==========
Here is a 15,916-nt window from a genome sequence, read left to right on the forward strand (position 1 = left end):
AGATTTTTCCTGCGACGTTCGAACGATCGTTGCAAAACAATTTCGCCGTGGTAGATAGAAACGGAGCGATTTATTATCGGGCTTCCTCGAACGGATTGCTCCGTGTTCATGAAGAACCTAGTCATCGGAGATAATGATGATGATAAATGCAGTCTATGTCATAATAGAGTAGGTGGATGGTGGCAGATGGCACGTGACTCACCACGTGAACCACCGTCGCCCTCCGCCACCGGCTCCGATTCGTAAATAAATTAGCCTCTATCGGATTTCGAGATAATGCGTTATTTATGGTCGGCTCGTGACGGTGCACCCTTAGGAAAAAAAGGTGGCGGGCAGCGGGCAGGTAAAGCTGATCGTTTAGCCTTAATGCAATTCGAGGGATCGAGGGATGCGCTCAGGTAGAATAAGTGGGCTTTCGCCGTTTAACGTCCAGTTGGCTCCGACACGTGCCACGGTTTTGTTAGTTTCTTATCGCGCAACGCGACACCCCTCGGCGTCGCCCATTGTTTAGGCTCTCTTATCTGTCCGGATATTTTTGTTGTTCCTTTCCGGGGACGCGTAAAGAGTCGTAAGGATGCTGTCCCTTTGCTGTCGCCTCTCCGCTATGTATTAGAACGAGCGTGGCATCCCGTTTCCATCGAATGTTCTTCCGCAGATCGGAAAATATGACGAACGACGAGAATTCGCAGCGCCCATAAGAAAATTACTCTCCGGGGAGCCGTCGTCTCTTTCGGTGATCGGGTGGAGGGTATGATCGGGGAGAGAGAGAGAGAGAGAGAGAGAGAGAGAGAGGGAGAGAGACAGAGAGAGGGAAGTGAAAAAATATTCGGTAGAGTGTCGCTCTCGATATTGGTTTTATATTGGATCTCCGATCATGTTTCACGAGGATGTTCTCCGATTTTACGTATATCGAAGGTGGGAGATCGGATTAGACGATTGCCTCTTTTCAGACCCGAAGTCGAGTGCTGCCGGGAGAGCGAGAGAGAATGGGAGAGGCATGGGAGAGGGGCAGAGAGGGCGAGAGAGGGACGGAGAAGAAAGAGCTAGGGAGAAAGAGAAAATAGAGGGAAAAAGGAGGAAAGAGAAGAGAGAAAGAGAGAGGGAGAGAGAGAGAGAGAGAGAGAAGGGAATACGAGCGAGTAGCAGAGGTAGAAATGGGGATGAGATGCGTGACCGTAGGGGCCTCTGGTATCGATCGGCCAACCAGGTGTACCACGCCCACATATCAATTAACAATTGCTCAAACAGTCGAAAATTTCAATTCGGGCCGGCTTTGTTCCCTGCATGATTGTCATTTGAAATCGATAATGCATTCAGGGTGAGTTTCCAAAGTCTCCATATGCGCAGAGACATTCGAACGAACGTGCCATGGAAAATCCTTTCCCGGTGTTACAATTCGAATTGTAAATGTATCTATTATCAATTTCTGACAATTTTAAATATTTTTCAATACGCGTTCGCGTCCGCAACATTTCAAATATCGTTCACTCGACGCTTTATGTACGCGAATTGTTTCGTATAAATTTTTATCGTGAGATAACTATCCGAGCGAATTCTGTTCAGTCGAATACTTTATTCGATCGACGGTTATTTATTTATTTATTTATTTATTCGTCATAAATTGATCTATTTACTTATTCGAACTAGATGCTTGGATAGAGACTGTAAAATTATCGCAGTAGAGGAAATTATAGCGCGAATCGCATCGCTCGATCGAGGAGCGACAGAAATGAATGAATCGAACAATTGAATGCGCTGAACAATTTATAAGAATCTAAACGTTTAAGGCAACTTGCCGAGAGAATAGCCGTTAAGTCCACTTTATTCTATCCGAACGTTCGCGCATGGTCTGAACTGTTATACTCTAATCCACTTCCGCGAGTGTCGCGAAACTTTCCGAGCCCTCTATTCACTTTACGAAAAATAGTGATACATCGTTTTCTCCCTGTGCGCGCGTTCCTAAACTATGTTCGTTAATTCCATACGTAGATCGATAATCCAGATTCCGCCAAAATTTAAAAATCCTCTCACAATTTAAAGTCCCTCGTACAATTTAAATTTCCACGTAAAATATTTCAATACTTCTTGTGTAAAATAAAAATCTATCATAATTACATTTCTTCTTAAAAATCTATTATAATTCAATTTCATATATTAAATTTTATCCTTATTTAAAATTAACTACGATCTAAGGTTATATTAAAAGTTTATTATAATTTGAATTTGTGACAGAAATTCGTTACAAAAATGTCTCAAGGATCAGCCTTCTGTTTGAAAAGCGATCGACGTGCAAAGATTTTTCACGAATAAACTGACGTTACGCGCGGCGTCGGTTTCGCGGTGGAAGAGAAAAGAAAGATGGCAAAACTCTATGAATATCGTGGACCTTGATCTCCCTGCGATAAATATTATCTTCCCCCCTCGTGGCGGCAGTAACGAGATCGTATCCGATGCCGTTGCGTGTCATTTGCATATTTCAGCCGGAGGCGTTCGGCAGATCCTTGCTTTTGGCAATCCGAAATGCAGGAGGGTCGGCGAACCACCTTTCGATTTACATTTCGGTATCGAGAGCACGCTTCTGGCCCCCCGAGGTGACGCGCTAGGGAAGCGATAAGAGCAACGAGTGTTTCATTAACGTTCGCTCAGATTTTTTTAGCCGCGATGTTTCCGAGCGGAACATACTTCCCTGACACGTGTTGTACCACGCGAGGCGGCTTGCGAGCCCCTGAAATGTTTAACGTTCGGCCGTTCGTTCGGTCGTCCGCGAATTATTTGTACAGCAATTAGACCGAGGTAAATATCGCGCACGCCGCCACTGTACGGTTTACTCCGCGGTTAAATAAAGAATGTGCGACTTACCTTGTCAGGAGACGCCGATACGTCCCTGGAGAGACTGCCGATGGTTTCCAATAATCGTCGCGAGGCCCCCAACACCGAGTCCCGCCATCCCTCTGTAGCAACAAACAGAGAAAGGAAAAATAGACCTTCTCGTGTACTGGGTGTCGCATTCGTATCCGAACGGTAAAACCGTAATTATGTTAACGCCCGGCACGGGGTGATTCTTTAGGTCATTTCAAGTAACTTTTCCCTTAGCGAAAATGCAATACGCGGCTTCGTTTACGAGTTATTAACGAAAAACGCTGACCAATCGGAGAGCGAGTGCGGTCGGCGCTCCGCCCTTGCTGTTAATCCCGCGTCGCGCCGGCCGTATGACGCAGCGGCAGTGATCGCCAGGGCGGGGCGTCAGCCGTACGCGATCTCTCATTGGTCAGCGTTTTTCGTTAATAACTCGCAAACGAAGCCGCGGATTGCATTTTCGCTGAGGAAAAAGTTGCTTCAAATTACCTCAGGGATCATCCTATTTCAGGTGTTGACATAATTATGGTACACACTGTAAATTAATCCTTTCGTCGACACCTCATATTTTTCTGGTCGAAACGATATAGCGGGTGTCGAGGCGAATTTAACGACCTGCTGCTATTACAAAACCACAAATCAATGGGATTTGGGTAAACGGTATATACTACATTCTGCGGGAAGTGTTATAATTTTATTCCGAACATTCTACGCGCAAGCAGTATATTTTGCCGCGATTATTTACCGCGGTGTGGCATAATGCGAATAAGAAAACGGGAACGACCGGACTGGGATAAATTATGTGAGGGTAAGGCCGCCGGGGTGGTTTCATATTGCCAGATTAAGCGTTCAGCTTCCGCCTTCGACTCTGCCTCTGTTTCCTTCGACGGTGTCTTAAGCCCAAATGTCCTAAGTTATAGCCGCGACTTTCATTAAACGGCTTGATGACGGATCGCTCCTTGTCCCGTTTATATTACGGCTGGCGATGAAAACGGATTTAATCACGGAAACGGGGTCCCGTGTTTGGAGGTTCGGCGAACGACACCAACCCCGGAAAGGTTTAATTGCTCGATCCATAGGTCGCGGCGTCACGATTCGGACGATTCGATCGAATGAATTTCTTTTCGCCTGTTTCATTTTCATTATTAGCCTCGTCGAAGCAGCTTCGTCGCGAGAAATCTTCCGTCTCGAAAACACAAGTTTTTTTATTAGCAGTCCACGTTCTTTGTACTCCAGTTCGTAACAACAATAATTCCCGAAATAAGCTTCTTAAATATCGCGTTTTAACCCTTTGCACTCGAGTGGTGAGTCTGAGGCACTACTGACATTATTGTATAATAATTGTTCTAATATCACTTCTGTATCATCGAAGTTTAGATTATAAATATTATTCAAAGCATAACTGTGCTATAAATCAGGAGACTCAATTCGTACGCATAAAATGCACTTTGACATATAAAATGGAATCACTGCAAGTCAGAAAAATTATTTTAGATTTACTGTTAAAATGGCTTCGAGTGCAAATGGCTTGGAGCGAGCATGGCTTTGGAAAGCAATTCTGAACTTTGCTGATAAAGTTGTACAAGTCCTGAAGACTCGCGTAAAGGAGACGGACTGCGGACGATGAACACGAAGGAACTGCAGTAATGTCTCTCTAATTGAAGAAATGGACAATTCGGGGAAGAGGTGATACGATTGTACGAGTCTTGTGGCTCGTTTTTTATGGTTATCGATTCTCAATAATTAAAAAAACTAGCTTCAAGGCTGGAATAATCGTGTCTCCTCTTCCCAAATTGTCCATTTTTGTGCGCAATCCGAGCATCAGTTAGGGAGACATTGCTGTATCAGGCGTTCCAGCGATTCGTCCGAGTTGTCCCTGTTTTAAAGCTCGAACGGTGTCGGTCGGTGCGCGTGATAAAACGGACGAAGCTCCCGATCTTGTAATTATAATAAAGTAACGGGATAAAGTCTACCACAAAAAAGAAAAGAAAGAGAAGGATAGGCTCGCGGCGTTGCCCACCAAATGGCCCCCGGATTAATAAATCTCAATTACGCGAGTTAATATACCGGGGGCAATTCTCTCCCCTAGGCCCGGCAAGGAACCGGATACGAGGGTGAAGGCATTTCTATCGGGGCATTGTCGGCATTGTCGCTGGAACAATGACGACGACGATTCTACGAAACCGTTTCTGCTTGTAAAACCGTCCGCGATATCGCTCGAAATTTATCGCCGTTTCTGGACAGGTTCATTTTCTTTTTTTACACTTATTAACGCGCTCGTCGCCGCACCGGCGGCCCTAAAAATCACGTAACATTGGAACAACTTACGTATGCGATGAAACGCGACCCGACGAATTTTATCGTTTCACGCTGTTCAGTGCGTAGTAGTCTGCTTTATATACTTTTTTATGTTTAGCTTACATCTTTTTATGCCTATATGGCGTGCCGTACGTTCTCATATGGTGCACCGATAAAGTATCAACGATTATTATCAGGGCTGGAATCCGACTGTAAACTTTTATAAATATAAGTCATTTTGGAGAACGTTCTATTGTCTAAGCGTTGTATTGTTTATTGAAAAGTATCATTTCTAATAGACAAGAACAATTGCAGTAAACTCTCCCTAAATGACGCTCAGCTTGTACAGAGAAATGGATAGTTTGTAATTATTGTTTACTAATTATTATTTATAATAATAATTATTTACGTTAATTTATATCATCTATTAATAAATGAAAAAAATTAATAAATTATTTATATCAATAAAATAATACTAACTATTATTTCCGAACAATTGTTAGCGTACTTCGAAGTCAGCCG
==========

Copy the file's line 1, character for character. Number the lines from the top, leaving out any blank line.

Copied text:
Here is a 15,916-nt window from a genome sequence, read left to right on the forward strand (position 1 = left end):